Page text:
First of all, there is nothing wrong with doing it for the money. Secondly, unless you are independently wealthy, you sure in the heck can’t do it for free. How are you going to pay the bills? I would encourage you to tell a child, anytime he throws that at you, "Of course I do it for the money. How else am I going to be able to support us all?"

And why does the comment push your buttons? Why does it make you so angry? What is wrong with doing something you really like to do and get paid for it at the same time? That’s how it works for me as a therapist? I love being a therapist and a teacher. But I also LOVE getting paid for it. Everything I do, I do for the money. It is my only source of income. I do not have a "job" as such.

The bottom line is you could never get paid enough for what you do.

So does it make you angry because you want to keep it a secret that you enjoy getting some money for doing this work?

Perhaps you don’t value you your fostering. I mean a brain surgeon makes a ton of money. You, as a foster parent, are constantly impacting the growth and development of the brains of the foster children in your care. You too are a brain surgeon!! You deserve to be paid brain surgeon wages!! Yes you do! Well, why not?

What you do is not charity. It is hard work. You even come here to class to learn better skills. This is not a volunteer job.

So why do you think your buttons get pushed when they accuse of doing this just for the money?


I appreciate you being here because I get paid that way. I am doing this for the money!

See you Friday for part 2

More by this Author


    You know when you receive a flyer in the mail that your friendly neighborhood bank wants to help you or that the local branch of a megabank has a deal for you, you don’t, for a second, really believe that, do you?...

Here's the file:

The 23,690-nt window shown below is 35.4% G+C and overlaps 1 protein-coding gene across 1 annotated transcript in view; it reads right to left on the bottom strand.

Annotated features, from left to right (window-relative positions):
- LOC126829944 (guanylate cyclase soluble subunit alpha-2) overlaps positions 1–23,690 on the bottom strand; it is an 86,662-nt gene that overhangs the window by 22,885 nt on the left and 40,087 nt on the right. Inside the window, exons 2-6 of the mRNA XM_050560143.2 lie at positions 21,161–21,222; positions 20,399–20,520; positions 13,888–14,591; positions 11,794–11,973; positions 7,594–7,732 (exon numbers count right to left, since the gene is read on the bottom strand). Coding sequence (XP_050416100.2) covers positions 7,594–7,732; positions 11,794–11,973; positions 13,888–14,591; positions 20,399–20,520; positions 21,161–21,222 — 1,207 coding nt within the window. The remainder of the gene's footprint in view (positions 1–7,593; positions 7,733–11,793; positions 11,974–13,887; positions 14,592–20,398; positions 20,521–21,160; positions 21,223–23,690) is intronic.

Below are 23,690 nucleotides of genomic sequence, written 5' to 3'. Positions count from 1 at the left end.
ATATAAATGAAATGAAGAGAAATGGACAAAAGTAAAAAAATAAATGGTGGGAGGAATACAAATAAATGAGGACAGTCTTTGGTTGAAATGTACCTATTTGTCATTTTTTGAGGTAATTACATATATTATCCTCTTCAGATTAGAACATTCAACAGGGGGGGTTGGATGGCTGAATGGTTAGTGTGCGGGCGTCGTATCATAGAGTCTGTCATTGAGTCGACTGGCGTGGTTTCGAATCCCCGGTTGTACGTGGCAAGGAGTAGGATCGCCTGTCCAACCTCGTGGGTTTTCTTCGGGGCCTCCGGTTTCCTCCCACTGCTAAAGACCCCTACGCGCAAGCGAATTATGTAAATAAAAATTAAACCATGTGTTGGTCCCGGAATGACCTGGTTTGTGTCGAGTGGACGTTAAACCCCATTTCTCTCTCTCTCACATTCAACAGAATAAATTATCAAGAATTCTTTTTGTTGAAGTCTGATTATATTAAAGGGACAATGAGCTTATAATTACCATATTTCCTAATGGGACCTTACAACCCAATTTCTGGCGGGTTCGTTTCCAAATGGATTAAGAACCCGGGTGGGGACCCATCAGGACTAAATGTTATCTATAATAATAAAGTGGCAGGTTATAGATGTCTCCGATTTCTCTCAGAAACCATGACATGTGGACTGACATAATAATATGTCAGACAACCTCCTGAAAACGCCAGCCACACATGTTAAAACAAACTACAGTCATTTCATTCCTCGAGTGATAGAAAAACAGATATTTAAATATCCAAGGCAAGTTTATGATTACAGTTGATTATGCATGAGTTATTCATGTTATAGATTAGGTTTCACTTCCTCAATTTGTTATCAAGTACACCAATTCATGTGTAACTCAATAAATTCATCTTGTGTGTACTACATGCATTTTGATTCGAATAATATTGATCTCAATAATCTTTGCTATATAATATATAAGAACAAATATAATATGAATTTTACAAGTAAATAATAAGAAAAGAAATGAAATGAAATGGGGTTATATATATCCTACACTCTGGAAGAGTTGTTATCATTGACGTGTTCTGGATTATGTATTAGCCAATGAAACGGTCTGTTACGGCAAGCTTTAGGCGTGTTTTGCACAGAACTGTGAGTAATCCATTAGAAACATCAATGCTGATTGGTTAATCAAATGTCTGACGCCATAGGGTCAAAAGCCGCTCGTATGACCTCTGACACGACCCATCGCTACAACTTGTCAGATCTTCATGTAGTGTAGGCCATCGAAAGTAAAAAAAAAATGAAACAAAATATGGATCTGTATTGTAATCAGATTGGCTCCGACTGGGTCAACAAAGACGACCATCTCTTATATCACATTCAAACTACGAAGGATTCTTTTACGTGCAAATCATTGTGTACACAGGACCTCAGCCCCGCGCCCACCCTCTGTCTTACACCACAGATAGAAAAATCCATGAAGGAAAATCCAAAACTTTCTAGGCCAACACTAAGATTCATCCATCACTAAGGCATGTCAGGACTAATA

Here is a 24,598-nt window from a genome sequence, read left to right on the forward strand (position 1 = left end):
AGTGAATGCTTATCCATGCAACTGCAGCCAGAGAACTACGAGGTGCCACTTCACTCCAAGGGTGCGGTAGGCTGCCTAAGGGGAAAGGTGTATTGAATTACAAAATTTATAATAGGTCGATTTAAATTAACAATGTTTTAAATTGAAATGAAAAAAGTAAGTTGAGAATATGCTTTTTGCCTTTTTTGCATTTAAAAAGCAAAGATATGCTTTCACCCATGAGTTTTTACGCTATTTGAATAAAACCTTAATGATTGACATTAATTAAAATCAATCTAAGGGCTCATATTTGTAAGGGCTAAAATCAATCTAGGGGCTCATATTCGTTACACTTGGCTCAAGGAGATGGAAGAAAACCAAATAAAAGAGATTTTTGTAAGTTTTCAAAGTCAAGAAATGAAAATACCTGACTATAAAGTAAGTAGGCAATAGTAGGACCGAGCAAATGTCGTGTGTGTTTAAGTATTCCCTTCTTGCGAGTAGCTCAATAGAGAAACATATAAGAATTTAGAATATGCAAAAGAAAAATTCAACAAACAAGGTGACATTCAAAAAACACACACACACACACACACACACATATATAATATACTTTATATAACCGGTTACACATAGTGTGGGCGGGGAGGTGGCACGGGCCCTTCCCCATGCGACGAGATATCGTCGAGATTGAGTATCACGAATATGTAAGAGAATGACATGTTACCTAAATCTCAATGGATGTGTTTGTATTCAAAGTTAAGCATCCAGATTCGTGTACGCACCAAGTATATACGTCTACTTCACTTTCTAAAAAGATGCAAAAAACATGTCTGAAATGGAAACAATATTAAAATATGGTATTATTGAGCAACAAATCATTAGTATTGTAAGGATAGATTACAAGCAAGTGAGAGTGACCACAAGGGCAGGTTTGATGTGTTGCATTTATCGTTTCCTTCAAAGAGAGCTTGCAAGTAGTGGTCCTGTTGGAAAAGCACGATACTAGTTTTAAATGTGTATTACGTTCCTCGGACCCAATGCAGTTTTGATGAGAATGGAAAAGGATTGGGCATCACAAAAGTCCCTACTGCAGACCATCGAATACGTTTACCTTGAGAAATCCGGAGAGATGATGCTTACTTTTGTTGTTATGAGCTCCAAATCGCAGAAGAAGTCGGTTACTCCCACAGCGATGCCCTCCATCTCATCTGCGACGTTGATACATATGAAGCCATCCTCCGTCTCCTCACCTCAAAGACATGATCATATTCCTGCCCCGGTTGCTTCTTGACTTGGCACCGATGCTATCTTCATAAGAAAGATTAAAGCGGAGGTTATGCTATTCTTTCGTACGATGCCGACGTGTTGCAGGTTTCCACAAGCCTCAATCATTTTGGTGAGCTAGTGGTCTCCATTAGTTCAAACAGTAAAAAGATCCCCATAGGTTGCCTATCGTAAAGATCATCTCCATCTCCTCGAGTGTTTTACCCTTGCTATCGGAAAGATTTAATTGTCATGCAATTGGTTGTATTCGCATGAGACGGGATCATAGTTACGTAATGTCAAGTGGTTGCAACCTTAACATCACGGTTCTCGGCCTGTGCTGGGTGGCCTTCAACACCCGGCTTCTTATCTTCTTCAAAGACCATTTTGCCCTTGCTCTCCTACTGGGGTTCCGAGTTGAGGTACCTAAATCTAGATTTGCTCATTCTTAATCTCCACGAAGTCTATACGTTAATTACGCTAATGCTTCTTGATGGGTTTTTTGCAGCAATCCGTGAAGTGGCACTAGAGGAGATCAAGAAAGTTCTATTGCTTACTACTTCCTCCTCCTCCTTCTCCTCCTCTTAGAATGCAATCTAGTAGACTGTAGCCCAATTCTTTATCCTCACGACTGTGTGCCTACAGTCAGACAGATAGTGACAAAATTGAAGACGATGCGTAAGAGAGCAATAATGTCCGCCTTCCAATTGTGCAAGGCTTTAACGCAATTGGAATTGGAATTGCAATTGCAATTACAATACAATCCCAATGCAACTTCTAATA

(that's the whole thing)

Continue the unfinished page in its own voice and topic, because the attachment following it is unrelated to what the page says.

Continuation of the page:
For the stick in the mud, let’s-get-it-on-and-over-with type, (probably a guy!) spending any amount of time exploring this question could be hard and as boring and perhaps as frustrating as foreplay. So I...

Comments 8 comments

justom profile image

justom 5 years ago from 41042

I would encourage you to tell a child, anytime he throws that at you, "Of course I do it for the money. How else am I going to be able to support us all?" I never really thought about it that way. That seems like a terrible thing to say but it makes sense, it's the truth and that's always best. Nice work Vern, as always! Peace!! Tom

vrbmft profile image

vrbmft 5 years ago from Yucaipa, California Author

Hi Tom

Going to have to send you a certificate for taking the classes!!

Well, I encourage people to say that, because otherwise, they get all defensive and weird, and then the kids thinks, yep, they are doing it for the money!! And the reality is, we need money. It is not a nasty thing. And we want to teach them that yes, you make money, that is how you take care of yourself. Working for money is legitimate and honorable.



LensMan999 profile image

LensMan999 5 years ago from Trans-Neptunian region

I was first confused while reading but after thinking a lot I think u r totally right. What is in our mind we should tell to our child. And no need to worry for telling that I do this for money.

vrbmft profile image

vrbmft 5 years ago from Yucaipa, California Author